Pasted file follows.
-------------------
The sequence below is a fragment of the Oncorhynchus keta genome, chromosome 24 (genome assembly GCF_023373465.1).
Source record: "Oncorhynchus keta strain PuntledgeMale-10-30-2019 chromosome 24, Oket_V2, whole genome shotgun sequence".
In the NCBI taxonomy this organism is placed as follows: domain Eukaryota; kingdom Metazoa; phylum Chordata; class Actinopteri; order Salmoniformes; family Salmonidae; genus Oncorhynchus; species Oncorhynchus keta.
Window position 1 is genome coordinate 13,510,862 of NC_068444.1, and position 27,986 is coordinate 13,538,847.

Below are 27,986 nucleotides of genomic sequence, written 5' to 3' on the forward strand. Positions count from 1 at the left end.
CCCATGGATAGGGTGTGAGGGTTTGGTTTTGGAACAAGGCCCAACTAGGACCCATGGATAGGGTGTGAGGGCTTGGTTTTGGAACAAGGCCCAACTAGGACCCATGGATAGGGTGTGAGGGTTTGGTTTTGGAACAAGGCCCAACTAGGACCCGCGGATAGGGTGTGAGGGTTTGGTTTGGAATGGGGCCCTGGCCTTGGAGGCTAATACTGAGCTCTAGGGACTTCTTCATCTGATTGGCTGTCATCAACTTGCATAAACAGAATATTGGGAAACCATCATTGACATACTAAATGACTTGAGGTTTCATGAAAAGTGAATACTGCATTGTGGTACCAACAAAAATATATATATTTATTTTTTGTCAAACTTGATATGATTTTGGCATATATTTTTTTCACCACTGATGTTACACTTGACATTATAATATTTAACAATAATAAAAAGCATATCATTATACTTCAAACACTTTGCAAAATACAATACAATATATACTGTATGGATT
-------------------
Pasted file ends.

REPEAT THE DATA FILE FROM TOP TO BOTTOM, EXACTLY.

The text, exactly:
The sequence below is a fragment of the Oncorhynchus keta genome, chromosome 24 (genome assembly GCF_023373465.1).
Source record: "Oncorhynchus keta strain PuntledgeMale-10-30-2019 chromosome 24, Oket_V2, whole genome shotgun sequence".
In the NCBI taxonomy this organism is placed as follows: domain Eukaryota; kingdom Metazoa; phylum Chordata; class Actinopteri; order Salmoniformes; family Salmonidae; genus Oncorhynchus; species Oncorhynchus keta.
Window position 1 is genome coordinate 13,510,862 of NC_068444.1, and position 27,986 is coordinate 13,538,847.

Below are 27,986 nucleotides of genomic sequence, written 5' to 3' on the forward strand. Positions count from 1 at the left end.
CCCATGGATAGGGTGTGAGGGTTTGGTTTTGGAACAAGGCCCAACTAGGACCCATGGATAGGGTGTGAGGGCTTGGTTTTGGAACAAGGCCCAACTAGGACCCATGGATAGGGTGTGAGGGTTTGGTTTTGGAACAAGGCCCAACTAGGACCCGCGGATAGGGTGTGAGGGTTTGGTTTGGAATGGGGCCCTGGCCTTGGAGGCTAATACTGAGCTCTAGGGACTTCTTCATCTGATTGGCTGTCATCAACTTGCATAAACAGAATATTGGGAAACCATCATTGACATACTAAATGACTTGAGGTTTCATGAAAAGTGAATACTGCATTGTGGTACCAACAAAAATATATATATTTATTTTTTGTCAAACTTGATATGATTTTGGCATATATTTTTTTCACCACTGATGTTACACTTGACATTATAATATTTAACAATAATAAAAAGCATATCATTATACTTCAAACACTTTGCAAAATACAATACAATATATACTGTATGGATT